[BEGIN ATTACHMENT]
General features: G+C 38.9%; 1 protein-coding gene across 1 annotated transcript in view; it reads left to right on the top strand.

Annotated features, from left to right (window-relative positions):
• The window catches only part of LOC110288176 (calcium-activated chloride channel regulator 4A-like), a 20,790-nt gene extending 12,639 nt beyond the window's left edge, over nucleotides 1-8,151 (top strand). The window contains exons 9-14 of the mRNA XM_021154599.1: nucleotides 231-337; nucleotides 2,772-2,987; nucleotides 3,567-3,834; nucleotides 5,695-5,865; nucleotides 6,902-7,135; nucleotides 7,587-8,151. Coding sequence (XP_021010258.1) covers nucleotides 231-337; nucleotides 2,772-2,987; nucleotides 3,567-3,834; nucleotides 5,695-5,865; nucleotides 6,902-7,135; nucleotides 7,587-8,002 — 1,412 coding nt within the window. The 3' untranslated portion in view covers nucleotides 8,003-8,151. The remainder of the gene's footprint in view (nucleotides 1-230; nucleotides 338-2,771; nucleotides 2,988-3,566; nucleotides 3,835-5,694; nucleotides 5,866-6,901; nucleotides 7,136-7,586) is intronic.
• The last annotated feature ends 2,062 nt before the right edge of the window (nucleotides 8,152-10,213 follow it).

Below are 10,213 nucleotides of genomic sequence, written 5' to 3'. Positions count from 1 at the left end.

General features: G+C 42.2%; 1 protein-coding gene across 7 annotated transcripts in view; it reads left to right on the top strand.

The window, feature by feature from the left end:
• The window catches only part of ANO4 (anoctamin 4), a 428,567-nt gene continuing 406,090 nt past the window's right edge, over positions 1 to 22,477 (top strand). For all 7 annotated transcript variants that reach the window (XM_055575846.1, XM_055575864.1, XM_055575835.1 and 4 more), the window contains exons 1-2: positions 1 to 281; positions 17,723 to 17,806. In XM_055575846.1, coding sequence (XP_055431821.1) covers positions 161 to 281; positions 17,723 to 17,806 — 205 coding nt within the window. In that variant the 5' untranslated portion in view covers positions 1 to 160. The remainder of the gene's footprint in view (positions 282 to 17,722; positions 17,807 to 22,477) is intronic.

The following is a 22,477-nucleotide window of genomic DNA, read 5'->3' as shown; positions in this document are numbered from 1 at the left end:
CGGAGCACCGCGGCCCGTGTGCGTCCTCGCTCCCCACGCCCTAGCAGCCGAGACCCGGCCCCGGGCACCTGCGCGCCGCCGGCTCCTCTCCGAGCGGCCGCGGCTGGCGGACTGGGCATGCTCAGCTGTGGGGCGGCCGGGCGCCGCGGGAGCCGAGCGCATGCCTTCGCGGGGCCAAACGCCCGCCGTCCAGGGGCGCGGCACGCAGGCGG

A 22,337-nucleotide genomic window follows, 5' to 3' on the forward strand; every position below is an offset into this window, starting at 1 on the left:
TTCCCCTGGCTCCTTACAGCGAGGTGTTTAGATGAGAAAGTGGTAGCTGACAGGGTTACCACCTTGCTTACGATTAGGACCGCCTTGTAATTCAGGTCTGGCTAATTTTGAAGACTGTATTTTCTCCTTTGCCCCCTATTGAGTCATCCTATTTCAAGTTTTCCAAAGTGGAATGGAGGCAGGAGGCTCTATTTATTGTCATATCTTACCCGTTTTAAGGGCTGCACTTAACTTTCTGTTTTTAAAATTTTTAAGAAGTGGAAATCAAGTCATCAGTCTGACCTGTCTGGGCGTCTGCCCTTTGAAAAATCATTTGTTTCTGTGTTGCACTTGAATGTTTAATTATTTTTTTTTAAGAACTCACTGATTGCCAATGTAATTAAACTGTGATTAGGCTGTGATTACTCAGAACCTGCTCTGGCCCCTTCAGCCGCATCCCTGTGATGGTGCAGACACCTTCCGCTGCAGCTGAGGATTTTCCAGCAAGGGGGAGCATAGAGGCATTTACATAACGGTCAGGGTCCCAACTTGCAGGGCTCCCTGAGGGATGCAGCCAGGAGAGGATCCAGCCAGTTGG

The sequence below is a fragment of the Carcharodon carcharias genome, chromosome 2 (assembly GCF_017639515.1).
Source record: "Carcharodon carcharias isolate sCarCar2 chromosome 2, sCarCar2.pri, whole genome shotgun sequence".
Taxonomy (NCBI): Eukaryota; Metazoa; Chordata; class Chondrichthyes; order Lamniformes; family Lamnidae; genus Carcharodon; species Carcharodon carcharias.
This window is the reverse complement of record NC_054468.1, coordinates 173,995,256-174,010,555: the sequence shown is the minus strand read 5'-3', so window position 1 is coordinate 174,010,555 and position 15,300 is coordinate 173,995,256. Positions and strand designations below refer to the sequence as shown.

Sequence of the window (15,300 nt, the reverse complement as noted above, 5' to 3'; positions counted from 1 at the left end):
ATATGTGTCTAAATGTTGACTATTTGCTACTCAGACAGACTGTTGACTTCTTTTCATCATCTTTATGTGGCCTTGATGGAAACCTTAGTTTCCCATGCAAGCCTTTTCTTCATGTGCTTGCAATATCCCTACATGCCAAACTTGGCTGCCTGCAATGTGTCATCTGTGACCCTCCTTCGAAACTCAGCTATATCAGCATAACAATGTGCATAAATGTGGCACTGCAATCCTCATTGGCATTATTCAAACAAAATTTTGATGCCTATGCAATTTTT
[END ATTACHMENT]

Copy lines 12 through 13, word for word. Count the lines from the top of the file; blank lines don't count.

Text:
TTCCCCTGGCTCCTTACAGCGAGGTGTTTAGATGAGAAAGTGGTAGCTGACAGGGTTACCACCTTGCTTACGATTAGGACCGCCTTGTAATTCAGGTCTGGCTAATTTTGAAGACTGTATTTTCTCCTTTGCCCCCTATTGAGTCATCCTATTTCAAGTTTTCCAAAGTGGAATGGAGGCAGGAGGCTCTATTTATTGTCATATCTTACCCGTTTTAAGGGCTGCACTTAACTTTCTGTTTTTAAAATTTTTAAGAAGTGGAAATCAAGTCATCAGTCTGACCTGTCTGGGCGTCTGCCCTTTGAAAAATCATTTGTTTCTGTGTTGCACTTGAATGTTTAATTATTTTTTTTTAAGAACTCACTGATTGCCAATGTAATTAAACTGTGATTAGGCTGTGATTACTCAGAACCTGCTCTGGCCCCTTCAGCCGCATCCCTGTGATGGTGCAGACACCTTCCGCTGCAGCTGAGGATTTTCCAGCAAGGGGGAGCATAGAGGCATTTACATAACGGTCAGGGTCCCAACTTGCAGGGCTCCCTGAGGGATGCAGCCAGGAGAGGATCCAGCCAGTTGG

The sequence below is a fragment of the Carcharodon carcharias genome, chromosome 2 (assembly GCF_017639515.1).